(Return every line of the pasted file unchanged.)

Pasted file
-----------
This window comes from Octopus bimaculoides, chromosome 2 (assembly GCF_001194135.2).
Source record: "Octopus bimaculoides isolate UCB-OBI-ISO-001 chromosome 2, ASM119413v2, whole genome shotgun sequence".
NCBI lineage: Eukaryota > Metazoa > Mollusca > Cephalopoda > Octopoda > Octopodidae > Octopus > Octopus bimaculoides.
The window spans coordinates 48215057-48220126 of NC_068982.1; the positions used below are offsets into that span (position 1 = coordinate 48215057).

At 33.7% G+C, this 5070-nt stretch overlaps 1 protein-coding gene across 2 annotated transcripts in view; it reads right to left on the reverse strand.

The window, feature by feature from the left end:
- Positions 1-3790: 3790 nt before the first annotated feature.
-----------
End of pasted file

This window comes from Octopus bimaculoides, chromosome 2 (assembly GCF_001194135.2).
Source record: "Octopus bimaculoides isolate UCB-OBI-ISO-001 chromosome 2, ASM119413v2, whole genome shotgun sequence".
NCBI lineage: Eukaryota > Metazoa > Mollusca > Cephalopoda > Octopoda > Octopodidae > Octopus > Octopus bimaculoides.
The window spans coordinates 48215057-48220126 of NC_068982.1; the positions used below are offsets into that span (position 1 = coordinate 48215057).

At 33.7% G+C, this 5070-nt stretch overlaps 1 protein-coding gene across 2 annotated transcripts in view; it reads right to left on the reverse strand.

The window, feature by feature from the left end:
- Positions 1-3790: 3790 nt before the first annotated feature.